This study concerns freshwater bioindicators of radiocontamintion, in a metallic multipollution context. Metals, such as cadmium (Cd) and zinc (Zn), are widely represented in aquatic ecosystems, and their concentrations can induce physiological effects. This chronicle exposure generates both metabolic and behaviour stress of individuals, and can also yield to detoxification mechanisms induction. The main goal of this work was to estimate the influence of metals on the radionuclides (57Co, 110mAg, 134Cs) bioaccumulation by two different bivalve species (Corbicula fluminea and Dreissena polymorpha), by studying the contamination level, the kinetic of the radionuclide transfer and the soft-body repartition.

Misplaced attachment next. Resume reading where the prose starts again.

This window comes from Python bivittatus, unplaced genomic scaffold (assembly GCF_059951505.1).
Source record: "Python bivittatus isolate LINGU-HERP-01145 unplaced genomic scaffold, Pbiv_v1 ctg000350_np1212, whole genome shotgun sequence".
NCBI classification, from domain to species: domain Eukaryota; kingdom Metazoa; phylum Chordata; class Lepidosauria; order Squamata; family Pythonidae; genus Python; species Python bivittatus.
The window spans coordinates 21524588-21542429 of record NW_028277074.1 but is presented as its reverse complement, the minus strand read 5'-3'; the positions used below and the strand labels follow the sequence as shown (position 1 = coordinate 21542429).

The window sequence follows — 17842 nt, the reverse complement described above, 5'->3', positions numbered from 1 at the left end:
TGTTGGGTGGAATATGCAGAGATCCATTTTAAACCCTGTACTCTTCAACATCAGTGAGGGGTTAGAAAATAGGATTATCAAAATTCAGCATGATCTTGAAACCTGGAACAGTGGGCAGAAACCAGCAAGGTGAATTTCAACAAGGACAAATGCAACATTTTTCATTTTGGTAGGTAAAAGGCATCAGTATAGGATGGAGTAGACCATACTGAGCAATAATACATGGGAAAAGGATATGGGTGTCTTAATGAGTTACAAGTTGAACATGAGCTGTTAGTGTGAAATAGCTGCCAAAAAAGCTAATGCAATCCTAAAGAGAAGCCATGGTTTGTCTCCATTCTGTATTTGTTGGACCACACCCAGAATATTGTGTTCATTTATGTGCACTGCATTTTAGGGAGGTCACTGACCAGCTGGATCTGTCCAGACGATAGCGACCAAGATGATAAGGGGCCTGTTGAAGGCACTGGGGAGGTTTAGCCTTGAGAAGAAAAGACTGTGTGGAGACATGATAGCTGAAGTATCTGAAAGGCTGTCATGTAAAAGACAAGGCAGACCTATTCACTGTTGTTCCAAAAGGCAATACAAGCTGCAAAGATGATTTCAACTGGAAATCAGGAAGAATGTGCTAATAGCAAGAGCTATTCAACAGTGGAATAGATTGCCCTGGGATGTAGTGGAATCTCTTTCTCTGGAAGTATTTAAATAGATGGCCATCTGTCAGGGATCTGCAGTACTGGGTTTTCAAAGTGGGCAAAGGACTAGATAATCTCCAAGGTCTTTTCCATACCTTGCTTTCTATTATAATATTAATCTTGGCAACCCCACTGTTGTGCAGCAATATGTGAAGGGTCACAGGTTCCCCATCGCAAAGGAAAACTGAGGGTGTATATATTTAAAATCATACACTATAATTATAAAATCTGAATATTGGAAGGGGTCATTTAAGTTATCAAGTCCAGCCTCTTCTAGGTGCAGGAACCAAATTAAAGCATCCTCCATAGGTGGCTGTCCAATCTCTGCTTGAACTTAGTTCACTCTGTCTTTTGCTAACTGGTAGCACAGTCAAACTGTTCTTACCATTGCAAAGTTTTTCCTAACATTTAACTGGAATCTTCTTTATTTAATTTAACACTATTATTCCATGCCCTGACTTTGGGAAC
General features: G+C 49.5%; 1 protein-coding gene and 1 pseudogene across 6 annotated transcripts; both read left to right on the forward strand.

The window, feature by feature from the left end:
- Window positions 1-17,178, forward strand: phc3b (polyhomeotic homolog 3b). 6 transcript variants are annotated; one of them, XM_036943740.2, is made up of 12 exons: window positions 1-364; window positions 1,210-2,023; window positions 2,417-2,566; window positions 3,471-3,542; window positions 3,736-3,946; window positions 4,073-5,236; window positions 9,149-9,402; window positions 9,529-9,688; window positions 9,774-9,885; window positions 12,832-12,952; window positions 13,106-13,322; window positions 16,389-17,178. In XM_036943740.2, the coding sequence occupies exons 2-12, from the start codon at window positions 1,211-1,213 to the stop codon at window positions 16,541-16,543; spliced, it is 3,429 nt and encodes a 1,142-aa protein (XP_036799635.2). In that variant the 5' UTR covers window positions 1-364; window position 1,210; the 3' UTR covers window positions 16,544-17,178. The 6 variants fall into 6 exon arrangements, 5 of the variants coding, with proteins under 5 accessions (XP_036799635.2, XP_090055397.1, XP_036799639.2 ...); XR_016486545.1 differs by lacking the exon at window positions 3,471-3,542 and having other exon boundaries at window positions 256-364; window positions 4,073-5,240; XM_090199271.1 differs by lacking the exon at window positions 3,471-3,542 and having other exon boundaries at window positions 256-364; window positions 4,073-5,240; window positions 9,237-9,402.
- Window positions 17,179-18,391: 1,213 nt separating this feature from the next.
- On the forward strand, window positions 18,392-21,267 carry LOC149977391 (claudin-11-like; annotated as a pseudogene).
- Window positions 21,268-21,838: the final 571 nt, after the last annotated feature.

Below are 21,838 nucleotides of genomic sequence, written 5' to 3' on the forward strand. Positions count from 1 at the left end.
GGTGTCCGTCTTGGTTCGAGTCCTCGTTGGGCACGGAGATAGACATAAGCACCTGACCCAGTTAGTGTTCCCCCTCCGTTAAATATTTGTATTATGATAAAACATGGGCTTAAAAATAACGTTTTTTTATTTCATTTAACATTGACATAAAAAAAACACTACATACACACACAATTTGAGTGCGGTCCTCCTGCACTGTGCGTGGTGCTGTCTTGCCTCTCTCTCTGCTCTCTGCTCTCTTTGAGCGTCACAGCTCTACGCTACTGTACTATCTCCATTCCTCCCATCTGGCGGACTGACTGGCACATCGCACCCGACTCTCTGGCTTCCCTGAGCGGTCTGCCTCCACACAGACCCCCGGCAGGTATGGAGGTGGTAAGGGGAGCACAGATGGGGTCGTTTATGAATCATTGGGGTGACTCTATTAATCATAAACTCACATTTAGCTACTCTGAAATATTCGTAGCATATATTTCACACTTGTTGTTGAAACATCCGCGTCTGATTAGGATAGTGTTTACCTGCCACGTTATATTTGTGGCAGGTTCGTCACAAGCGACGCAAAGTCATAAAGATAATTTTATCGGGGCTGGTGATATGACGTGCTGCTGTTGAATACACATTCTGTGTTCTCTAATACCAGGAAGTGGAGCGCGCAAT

As the exploratory feature of this study, two parts have been developed: (i) testing the problematic suitability in a really biomonitoring situation, and (ii) analysing the metal/radionuclide interaction mechanisms under controlled and standardised conditions (laboratory).
For the different experimental conditions explored (laboratory and field), radionuclide bioaccumulation by freshwater bivalves has been influenced by metal exposure. This result was obtained after assessing a decrease of the organisms contamination level by radionuclide and their accumulation rate, an increase of their depuration rate and tissue and cellular rapartition changes.